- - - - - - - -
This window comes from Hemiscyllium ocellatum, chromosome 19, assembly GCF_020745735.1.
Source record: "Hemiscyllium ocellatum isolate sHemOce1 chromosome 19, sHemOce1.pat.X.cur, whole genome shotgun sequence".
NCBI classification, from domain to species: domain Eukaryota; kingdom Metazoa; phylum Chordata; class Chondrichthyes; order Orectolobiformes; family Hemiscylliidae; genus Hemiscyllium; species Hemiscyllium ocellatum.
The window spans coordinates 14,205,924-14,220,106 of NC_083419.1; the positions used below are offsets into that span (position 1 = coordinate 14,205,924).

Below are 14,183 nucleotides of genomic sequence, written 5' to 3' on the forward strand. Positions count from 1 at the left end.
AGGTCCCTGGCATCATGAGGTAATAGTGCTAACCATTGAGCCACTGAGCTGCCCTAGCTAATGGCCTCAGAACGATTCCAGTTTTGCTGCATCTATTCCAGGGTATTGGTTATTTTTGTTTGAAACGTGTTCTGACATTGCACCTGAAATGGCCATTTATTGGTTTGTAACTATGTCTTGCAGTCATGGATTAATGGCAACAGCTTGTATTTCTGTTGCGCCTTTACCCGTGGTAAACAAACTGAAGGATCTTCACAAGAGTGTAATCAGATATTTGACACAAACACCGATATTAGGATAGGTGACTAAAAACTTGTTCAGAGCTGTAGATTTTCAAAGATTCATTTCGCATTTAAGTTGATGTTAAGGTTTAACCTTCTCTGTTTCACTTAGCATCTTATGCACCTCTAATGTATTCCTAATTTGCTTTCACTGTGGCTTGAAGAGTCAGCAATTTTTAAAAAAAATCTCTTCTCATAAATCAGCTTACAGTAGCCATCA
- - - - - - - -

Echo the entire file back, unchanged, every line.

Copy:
This window comes from Hemiscyllium ocellatum, chromosome 19, assembly GCF_020745735.1.
Source record: "Hemiscyllium ocellatum isolate sHemOce1 chromosome 19, sHemOce1.pat.X.cur, whole genome shotgun sequence".
NCBI classification, from domain to species: domain Eukaryota; kingdom Metazoa; phylum Chordata; class Chondrichthyes; order Orectolobiformes; family Hemiscylliidae; genus Hemiscyllium; species Hemiscyllium ocellatum.
The window spans coordinates 14,205,924-14,220,106 of NC_083419.1; the positions used below are offsets into that span (position 1 = coordinate 14,205,924).

Below are 14,183 nucleotides of genomic sequence, written 5' to 3' on the forward strand. Positions count from 1 at the left end.
AGGTCCCTGGCATCATGAGGTAATAGTGCTAACCATTGAGCCACTGAGCTGCCCTAGCTAATGGCCTCAGAACGATTCCAGTTTTGCTGCATCTATTCCAGGGTATTGGTTATTTTTGTTTGAAACGTGTTCTGACATTGCACCTGAAATGGCCATTTATTGGTTTGTAACTATGTCTTGCAGTCATGGATTAATGGCAACAGCTTGTATTTCTGTTGCGCCTTTACCCGTGGTAAACAAACTGAAGGATCTTCACAAGAGTGTAATCAGATATTTGACACAAACACCGATATTAGGATAGGTGACTAAAAACTTGTTCAGAGCTGTAGATTTTCAAAGATTCATTTCGCATTTAAGTTGATGTTAAGGTTTAACCTTCTCTGTTTCACTTAGCATCTTATGCACCTCTAATGTATTCCTAATTTGCTTTCACTGTGGCTTGAAGAGTCAGCAATTTTTAAAAAAAATCTCTTCTCATAAATCAGCTTACAGTAGCCATCA